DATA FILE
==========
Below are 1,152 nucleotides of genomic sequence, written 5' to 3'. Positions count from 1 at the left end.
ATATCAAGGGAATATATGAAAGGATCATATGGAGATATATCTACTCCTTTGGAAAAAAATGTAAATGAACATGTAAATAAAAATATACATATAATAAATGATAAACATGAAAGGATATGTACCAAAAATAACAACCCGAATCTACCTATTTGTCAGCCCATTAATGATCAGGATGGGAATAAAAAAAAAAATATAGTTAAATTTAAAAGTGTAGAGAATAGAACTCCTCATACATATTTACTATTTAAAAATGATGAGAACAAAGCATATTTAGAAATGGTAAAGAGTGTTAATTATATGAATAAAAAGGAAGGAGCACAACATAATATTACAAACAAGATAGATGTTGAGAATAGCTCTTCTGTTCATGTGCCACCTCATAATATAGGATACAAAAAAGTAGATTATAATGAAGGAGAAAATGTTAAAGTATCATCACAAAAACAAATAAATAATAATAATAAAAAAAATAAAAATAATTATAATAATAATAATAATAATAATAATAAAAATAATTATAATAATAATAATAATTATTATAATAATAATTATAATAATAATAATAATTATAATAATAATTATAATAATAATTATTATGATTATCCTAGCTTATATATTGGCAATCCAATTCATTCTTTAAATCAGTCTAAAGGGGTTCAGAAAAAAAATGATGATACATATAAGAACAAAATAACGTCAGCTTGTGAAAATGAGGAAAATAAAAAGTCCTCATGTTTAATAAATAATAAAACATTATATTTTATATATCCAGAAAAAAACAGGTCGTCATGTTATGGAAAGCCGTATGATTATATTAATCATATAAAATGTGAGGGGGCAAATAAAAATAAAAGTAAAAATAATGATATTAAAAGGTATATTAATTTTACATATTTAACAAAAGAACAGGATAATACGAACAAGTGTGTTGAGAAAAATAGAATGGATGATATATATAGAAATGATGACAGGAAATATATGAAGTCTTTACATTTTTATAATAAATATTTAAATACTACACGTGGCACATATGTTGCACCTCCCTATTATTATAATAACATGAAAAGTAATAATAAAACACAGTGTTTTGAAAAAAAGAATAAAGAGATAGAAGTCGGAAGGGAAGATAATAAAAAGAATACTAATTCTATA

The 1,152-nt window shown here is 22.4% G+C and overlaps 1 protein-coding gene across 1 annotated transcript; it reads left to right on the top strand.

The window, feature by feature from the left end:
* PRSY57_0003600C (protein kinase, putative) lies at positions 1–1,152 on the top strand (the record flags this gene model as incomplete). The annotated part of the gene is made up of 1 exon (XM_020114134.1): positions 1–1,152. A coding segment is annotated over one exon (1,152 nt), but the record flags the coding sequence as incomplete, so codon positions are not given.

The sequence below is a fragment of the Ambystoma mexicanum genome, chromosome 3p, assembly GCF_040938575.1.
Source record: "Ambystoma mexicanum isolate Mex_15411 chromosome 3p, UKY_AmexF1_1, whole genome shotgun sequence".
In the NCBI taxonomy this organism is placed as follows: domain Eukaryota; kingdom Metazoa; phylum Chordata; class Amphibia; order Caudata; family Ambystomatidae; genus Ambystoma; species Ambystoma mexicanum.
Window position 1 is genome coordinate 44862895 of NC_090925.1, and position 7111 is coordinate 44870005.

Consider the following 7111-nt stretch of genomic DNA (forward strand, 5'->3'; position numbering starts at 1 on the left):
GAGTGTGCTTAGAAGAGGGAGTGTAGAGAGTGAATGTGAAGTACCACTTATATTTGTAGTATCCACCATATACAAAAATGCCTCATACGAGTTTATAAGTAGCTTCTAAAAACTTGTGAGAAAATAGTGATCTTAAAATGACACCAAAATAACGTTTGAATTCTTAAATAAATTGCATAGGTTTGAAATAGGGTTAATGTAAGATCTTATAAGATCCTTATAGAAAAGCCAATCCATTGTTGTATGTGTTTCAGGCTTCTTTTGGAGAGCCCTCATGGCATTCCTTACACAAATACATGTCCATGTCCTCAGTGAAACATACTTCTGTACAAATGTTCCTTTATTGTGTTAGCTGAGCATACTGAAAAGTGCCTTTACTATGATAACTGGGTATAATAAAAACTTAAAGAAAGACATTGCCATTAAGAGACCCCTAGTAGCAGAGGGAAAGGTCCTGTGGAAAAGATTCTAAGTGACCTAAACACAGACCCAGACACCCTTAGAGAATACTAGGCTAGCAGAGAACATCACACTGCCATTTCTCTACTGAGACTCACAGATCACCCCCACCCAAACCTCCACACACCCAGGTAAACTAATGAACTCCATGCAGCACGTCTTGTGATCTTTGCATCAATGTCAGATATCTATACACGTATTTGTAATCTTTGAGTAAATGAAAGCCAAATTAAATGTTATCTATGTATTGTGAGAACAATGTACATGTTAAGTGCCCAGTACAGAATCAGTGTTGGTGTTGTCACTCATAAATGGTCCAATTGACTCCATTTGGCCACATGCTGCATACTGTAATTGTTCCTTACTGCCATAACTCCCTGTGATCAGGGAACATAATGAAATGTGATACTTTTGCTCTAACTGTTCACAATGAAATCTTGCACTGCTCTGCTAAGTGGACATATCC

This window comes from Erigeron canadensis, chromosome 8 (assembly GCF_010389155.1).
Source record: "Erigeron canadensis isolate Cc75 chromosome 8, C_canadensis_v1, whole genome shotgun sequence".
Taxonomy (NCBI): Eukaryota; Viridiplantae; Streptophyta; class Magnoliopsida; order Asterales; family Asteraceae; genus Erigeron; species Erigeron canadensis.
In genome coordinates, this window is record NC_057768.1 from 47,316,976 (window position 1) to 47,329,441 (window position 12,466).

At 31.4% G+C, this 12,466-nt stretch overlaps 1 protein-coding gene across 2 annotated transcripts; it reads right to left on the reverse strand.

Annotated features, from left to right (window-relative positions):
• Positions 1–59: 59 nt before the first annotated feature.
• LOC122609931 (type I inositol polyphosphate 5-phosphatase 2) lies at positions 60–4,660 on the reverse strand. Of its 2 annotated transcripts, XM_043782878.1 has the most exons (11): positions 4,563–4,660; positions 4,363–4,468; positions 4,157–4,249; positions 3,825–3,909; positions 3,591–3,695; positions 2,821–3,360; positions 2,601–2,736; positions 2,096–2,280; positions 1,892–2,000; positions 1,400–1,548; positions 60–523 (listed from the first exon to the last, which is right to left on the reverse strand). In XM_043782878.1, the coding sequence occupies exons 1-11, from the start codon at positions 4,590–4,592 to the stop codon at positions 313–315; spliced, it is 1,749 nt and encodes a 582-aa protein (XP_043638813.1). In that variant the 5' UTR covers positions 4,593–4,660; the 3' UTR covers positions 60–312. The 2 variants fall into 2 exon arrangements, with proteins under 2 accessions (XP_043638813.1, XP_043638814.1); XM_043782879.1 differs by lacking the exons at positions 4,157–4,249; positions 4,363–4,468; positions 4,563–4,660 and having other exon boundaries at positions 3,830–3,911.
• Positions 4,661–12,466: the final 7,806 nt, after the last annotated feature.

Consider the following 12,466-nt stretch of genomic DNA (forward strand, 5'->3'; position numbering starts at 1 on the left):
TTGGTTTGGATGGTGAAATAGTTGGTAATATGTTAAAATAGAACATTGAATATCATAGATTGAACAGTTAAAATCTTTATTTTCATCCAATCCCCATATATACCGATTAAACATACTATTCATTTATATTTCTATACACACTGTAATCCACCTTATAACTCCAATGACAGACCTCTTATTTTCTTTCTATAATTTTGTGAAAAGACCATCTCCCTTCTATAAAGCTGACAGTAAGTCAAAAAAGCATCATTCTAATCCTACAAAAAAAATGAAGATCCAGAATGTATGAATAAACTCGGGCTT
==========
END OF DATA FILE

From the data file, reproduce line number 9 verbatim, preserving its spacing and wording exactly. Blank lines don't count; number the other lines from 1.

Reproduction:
Window position 1 is genome coordinate 44862895 of NC_090925.1, and position 7111 is coordinate 44870005.